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If I were to install the same application both as a snap and using APT, how would I be able to call each one separately and how would I know which one was running?

I am not yet fully convinced that snap is best for the end-user and want to compare the performance of a few packages.

  • You can search the name of the program using Htop (F3 key as the shortcut ) and then see the full path of the binary . If it was like /snap/bin/.... then it's a snap program. Or if you prefer using "ps " , run "ps -ef | grep program " – Parsa Mousavi Jun 6 at 10:10
  • If I type buckle<tab><tab> to get what options are available, I can see "buckle bucklespring.buckle" as the result, then if I use whereis buckle it responds /usr/games/buckle telling me it was deb package installed. If I whereis bucklespring I get /snap/bin/bucklespring.buckle telling me it's a snap. (Why I have both I do not know!!?). I could select via path, but don't need to in this case due to name difference.. – guiverc Jun 6 at 10:28
  • Apt isn't a "version", it's a package manager and has nothing to do with this question. (In fact, you can have a Ubuntu system without apt, it wouldn't be very convenient but it's possible) – Braiam Jun 9 at 13:03
  • No, snap is not only a package manager, it is also a file format (a package) in the same way that deb are also package. apt is a front end for dpkg and repository manager. You can add repositories and your packages would be installed by apt, yet the answers below wouldn't be applicable to those packages. In other words: it's snap repositories vs ubuntu repositories. – Braiam Jun 9 at 14:26
  • Due to the rollback war between OP and editors (FYI: the edits were beneficial and should have been kept) I have rolled back to the acceptable version with some modifications and locked this post for a week to let everyone cool down. No more activity is accepted on this post in the interim until the lock expires. Go cool off, everyone. – Thomas Ward Jun 9 at 14:34
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Call each one separately

You can start a specific version of an application by providing the full path name of the executable. Firefox, e.g., installed using APT will be launched by /usr/bin/firefox. The executables of snap applications are under /snap/bin/ so /snap/bin/firefox will launch the snap version.

Typing firefox will launch the APT version, because /usr/bin is listed earlier in the search path than /snap/bin in a default Ubuntu install. The default PATH is:

$ echo $PATH
/usr/local/sbin:/usr/local/bin:/usr/sbin:/usr/bin:/sbin:/bin:/usr/games:/usr/local/games:/snap/bin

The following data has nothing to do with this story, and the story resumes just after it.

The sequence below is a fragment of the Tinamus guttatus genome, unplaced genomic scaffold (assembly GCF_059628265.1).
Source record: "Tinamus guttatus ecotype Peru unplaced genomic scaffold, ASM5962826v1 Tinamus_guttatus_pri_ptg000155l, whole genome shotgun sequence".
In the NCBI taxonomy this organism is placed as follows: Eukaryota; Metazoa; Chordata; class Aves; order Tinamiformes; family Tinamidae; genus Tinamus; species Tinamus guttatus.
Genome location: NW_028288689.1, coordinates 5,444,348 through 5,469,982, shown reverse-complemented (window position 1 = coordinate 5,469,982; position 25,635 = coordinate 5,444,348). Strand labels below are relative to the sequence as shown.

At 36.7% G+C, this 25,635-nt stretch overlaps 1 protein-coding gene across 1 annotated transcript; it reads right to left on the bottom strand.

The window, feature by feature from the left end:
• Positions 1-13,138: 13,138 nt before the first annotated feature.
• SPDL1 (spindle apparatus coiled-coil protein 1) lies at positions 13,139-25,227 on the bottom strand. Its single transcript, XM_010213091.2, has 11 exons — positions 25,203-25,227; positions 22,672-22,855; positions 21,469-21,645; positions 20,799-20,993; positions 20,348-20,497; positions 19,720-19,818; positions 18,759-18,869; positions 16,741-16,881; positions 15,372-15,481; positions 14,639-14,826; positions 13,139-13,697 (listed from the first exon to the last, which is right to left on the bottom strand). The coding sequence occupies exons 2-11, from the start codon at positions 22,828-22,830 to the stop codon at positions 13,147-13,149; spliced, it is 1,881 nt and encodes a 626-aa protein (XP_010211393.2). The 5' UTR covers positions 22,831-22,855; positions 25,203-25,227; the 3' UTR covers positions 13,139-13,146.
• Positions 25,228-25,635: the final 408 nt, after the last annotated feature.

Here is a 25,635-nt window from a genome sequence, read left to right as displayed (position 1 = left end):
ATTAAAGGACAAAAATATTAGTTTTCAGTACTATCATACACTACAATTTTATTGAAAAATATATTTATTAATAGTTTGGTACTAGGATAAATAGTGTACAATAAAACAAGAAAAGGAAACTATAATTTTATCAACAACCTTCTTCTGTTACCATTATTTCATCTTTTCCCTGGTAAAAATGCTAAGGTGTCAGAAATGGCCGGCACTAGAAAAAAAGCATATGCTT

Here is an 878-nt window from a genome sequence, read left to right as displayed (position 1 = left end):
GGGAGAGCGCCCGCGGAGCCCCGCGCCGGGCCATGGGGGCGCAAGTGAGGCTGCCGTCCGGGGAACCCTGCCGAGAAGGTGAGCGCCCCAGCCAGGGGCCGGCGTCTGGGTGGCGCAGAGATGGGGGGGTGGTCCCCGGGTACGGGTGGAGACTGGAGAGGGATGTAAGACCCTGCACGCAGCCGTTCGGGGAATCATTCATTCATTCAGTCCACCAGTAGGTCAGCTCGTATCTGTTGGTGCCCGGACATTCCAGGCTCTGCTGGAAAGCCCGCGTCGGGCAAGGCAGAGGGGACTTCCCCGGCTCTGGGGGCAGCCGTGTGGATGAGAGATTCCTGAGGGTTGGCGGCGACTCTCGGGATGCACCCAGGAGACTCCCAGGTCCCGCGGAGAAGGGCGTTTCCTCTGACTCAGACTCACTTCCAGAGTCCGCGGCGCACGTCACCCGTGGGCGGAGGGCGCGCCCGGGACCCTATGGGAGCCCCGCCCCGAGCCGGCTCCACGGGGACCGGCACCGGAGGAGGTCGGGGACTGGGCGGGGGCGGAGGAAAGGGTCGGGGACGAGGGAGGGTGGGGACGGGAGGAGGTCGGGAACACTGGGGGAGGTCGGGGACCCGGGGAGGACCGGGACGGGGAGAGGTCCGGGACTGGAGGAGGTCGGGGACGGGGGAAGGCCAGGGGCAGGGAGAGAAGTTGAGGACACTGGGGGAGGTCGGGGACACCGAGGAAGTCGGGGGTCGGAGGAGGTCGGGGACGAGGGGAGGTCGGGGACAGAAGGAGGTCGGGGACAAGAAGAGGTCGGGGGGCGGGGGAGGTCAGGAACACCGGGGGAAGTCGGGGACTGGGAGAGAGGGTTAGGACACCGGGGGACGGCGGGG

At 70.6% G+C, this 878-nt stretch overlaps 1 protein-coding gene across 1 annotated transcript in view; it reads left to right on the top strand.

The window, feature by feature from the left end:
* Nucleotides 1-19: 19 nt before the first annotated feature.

When you simply type firefox, the system searches each of the consecutive directories (folders) until an executable with the name firefox is found. If the APT version is installed, it will find the executable in /usr/bin before searching /snap/bin, so the search will be stopped and that executable will be launched.

You can learn which executable will be launched with the command which.

$ which firefox
/usr/bin/firefox

You can learn which executables you have installed with the command whereis:

$ whereis firefox
firefox: /usr/bin/firefox /usr/lib/firefox /etc/firefox /snap/bin/firefox /usr/share/man/man1/firefox.1.gz

Here, both the APT and the snap version of firefox are installed.

Know which one is running

Running processes

The command ps ax lists all running processes. Thus:

ps ax | grep firefox

will list all processes with the name "firefox". The output includes the full pathname of the executable.

Creator of a specific window

It is also possible to identify the creator of a specific window, to learn whether the open window is from the APT or the snap version. However, this is rather complicated and not always reliable. See the Unix & Linux Stackexchange questions here and here.

| improve this answer | |
  • "installed using APT" note, that there are repositories that have versions of programs that don't install binaries on /usr/bin or /bin. Installing using apt doesn't mean that it would always be on the standard directories. (The binaries could reside on /opt or /usr/local) – Braiam Jun 9 at 13:06
8

Examples using gnome-calculator, which many folks have in both deb and snap formats:

  • How to call each one separately: Let's find full paths.

    $ which -a gnome-calculator     # -a keeps searching after the first hit
    /usr/bin/gnome-calculator
    /snap/bin/gnome-calculator
    
    $ whereis -b gnome-calculator   # -b returns binaries only
    gnome-calculator: /usr/bin/gnome-calculator /snap/bin/gnome-calculator
    
  • How to determine which one is running. In this example, BOTH are running. The difference is readily apparent.

    $ ps -x | grep gnome-calculator
    69445 ?        Sl     0:05 /snap/gnome-calculator/748/usr/bin/gnome-calculator
    69549 pts/0    Sl     0:01 gnome-calculator
    69727 pts/0    S+     0:00 grep --color=auto gnome-calculator
    
    $ pgrep -af gnome-calculator
    69445 /snap/gnome-calculator/748/usr/bin/gnome-calculator
    69549 gnome-calculator
    
| improve this answer | |
  • 1
    You might better use pgrep -a (or pgrep -af to match the full command line) instead of piping ps and grep. – Byte Commander Jun 9 at 17:03
  • @ByteCommander added pgrep example, thanks. – user535733 Jun 10 at 1:50

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